Collaborative care and Health IT.
In the ever-evolving world of health care, a figure whose role was once greatly limited in scope is beginning to take center-stage in the diagnosis process. Previously, the patient was treated more like a bottom-tier employee, expected to blindly obey orders handed down by minds deemed more expertly versed in specialized disciplines. Now, there are quite a few healthcare-related websites, like WebMD, Symptom checker, and Google, that provide patients with a means of becoming more conversant with medical methodology and terminology. The latest buzzword, though, is interoperability. Due to the abundance of healthcare websites and all the available data, there has to be a way to manage and streamline the information. Patient safety, patient care, and cost-effective healthcare will benefit from this collaborative effort and should be the driving factor.
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More importantly, such healthcare websites serve as indicators supporting the proposal that patients should be more involved; have more say in their medical treatment. Typical “patient/physician” interaction and key studies show that patients are, in fact, taking more active roles in their care. Patients realize that inserting an “I” into the “team” of physicians tasked with maintaining their health makes sense. Increasing numbers of doctors are coming to similar conclusions. Understanding “Collaborative Care,” as a shift in the medical diagnosis process, leads to a demand made by physicians to establish more efficient lines of communication and provide more reliable resources.
“Collaborative Care” is simply a term, like “Integrated Care” or “Shared Care,” that, while used to define a range of varying philosophies on medical treatment, is based upon the notion that patient care is becoming increasingly team-oriented. Dove Press Patient Intelligence Journal conducted a study, asking patients: “Have you ever asked your physician to prescribe something different than the original recommendation?” 34% responded: yes. More telling was the fact that 69% percent of doctors agreed to prescribe the alternate medication. Patients are playing a larger role in their treatment because they are more informed. An article by John Mooney, co-founder of “collaborativeCARE Conference,” asserts that the “informed patient” is the primary reason that health care treatment needs to adapt, becoming more “inclusive, integrated, and collaborative.” Shifting the backbone of health care delivery to accommodate patients’ increasingly relevant roles is an inarguable necessity.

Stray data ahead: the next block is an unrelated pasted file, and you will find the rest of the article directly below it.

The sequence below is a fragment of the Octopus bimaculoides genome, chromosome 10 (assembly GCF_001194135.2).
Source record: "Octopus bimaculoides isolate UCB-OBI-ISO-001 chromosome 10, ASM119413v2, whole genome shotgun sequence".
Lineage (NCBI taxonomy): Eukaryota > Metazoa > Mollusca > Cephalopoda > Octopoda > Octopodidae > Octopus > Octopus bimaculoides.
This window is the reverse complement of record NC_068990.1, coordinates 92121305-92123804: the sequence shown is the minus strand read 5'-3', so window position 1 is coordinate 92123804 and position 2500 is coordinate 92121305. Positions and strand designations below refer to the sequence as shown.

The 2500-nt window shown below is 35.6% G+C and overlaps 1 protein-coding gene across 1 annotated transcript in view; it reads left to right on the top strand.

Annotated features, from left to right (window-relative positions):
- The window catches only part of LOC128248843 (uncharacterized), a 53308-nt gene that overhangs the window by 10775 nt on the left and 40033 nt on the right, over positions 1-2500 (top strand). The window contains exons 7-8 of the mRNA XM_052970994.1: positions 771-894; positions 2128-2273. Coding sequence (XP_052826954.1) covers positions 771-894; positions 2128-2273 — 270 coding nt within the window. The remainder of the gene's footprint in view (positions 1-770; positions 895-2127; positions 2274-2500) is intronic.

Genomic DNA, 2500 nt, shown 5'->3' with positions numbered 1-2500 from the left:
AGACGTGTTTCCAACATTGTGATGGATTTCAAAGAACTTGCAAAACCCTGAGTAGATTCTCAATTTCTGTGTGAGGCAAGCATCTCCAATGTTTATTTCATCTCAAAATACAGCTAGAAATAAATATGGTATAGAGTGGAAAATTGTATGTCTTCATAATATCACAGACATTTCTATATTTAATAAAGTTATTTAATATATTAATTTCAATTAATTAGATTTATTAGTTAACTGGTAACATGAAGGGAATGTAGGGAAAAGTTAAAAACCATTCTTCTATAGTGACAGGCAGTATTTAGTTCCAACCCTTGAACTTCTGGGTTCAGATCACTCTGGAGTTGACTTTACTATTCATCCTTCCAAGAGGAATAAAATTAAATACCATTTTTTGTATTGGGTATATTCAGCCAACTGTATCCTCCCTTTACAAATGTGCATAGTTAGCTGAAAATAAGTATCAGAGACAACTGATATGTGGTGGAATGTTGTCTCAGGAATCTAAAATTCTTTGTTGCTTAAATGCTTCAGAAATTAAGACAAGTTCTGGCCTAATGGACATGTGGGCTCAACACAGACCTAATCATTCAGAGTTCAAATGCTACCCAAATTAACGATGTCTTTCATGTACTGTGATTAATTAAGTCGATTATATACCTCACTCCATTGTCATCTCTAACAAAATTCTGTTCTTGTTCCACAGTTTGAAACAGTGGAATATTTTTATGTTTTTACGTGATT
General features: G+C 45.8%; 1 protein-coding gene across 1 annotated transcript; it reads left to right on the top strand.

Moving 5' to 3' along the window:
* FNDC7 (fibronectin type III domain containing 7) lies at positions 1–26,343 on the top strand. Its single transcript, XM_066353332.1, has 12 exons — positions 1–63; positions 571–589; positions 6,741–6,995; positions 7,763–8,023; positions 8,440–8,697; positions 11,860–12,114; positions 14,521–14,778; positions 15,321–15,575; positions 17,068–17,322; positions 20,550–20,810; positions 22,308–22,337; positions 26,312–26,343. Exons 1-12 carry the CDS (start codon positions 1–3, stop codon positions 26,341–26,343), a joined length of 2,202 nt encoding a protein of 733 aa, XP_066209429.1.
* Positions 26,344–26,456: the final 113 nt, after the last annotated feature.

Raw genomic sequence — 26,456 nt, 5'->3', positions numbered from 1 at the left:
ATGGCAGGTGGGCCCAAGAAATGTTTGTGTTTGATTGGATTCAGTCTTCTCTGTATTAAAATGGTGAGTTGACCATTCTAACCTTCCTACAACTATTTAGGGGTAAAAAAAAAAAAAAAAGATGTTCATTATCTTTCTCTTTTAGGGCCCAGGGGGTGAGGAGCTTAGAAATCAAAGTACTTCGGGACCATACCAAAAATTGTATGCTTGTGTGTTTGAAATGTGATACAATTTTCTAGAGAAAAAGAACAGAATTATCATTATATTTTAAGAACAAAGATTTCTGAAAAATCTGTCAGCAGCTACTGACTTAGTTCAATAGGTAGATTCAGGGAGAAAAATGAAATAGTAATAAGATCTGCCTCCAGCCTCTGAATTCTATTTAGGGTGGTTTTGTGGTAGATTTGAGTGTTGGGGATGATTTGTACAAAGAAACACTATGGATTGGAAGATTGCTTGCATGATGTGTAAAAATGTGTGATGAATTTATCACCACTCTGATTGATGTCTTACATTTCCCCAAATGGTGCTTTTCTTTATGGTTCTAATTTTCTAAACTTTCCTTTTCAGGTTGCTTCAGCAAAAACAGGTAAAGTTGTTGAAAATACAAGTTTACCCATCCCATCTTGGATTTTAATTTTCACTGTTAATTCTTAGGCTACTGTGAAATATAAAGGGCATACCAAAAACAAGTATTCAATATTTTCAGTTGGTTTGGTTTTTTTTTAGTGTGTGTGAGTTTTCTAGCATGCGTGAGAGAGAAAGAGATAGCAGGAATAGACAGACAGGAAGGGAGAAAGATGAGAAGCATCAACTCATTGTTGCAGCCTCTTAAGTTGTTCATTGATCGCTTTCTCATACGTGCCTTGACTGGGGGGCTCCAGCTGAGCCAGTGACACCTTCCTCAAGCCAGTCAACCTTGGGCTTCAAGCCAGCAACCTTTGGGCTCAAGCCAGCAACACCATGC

Establishing a more collaborative approach to patient care can mean several things, but all are based upon making changes that facilitate better communication. Specialists must work more closely with primary physicians while providing patients with access to medical knowledge more reliable than a hastily written posting found on an online medical bulletin board. Making communication between primary caregivers and specialists easier involves ensuring that patient records can be shared quickly with an electronic referral management application as ReferralMD provides, with updates to patient files occurring just as quickly.
Such simplification, allowing physicians to communicate more effectively, would greatly reduce patient file errors. This, in turn, would establish a more dependable knowledge base for physicians, allowing them to inform and guide their patients more effectively. Patients have access to a wealth of global medical knowledge. Still, such information should act as a supplement, not a substitute, for the personalized guidance provided to them by their primary doctor.
As healthcare, IT needs to evolve, and new demands are made. Changes in how patient care is approached become more defined by a need to stay up-to-date with technology and the fervid rate at which medical information is disseminated. These notable factors have cultivated a health care culture that must adapt to serve a more knowledgeable patient base, whose increased accountability and interest in their health have led to doctors’ need to modify their own roles.
A focus on pushing for a more integrated approach to health care is vital in moving towards more effective patient-oriented treatment. This push cannot happen without making strides to ensure doctors are better equipped to handle patient needs. Communication between physicians must become more proficient. Only then can it be assured that patients receive the best level of guidance from a network of physicians working in collaboration to inform their decisions best. The “informed patient” is an integral part of the diagnosis team, and playing on a team means making sure everyone is on the same page, and everyone has a playbook they can rely upon.
What do you think can be done better to improve communication between providers? Tell us your story.
“Collaborative Care.” Wikipedia, the Free Encyclopedia. Web. 05 Oct. 2011. <http://en.wikipedia.org/wiki/Collaborative_Care>.
Mooney, John. “Why the Time Is Right for Collaborative Care.” KevinMD.com | Social Media’s Leading Physician Voice. Web. 05 Oct. 2011. <http://www.kevinmd.com/blog/2011/02/time- collaborative-care.html>.
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